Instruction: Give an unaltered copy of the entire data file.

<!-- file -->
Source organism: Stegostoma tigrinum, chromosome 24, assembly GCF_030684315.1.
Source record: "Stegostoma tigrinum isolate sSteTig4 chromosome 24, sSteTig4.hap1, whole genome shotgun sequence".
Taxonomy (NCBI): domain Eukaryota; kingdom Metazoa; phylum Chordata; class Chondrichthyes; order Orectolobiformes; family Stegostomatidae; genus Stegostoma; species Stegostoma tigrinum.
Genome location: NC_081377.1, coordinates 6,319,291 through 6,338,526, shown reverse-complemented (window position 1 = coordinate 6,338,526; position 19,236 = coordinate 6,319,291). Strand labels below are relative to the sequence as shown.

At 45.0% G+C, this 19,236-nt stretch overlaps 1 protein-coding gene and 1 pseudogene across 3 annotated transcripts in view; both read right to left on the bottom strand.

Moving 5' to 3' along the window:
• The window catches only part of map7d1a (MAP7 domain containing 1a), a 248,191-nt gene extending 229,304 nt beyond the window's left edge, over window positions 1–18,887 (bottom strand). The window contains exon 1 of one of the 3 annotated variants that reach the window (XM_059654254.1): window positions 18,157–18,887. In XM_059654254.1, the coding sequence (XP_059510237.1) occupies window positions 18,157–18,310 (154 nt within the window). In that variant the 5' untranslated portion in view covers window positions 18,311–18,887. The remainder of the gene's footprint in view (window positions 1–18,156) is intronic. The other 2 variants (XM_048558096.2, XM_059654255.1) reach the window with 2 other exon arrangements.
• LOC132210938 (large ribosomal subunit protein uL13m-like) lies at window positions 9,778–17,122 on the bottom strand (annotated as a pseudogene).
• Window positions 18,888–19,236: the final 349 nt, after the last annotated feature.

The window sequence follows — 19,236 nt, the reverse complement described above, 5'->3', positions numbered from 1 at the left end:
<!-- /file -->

Source organism: Stegostoma tigrinum, chromosome 24, assembly GCF_030684315.1.
Source record: "Stegostoma tigrinum isolate sSteTig4 chromosome 24, sSteTig4.hap1, whole genome shotgun sequence".
Taxonomy (NCBI): domain Eukaryota; kingdom Metazoa; phylum Chordata; class Chondrichthyes; order Orectolobiformes; family Stegostomatidae; genus Stegostoma; species Stegostoma tigrinum.
Genome location: NC_081377.1, coordinates 6,319,291 through 6,338,526, shown reverse-complemented (window position 1 = coordinate 6,338,526; position 19,236 = coordinate 6,319,291). Strand labels below are relative to the sequence as shown.

At 45.0% G+C, this 19,236-nt stretch overlaps 1 protein-coding gene and 1 pseudogene across 3 annotated transcripts in view; both read right to left on the bottom strand.

Moving 5' to 3' along the window:
• The window catches only part of map7d1a (MAP7 domain containing 1a), a 248,191-nt gene extending 229,304 nt beyond the window's left edge, over window positions 1–18,887 (bottom strand). The window contains exon 1 of one of the 3 annotated variants that reach the window (XM_059654254.1): window positions 18,157–18,887. In XM_059654254.1, the coding sequence (XP_059510237.1) occupies window positions 18,157–18,310 (154 nt within the window). In that variant the 5' untranslated portion in view covers window positions 18,311–18,887. The remainder of the gene's footprint in view (window positions 1–18,156) is intronic. The other 2 variants (XM_048558096.2, XM_059654255.1) reach the window with 2 other exon arrangements.
• LOC132210938 (large ribosomal subunit protein uL13m-like) lies at window positions 9,778–17,122 on the bottom strand (annotated as a pseudogene).
• Window positions 18,888–19,236: the final 349 nt, after the last annotated feature.

The window sequence follows — 19,236 nt, the reverse complement described above, 5'->3', positions numbered from 1 at the left end: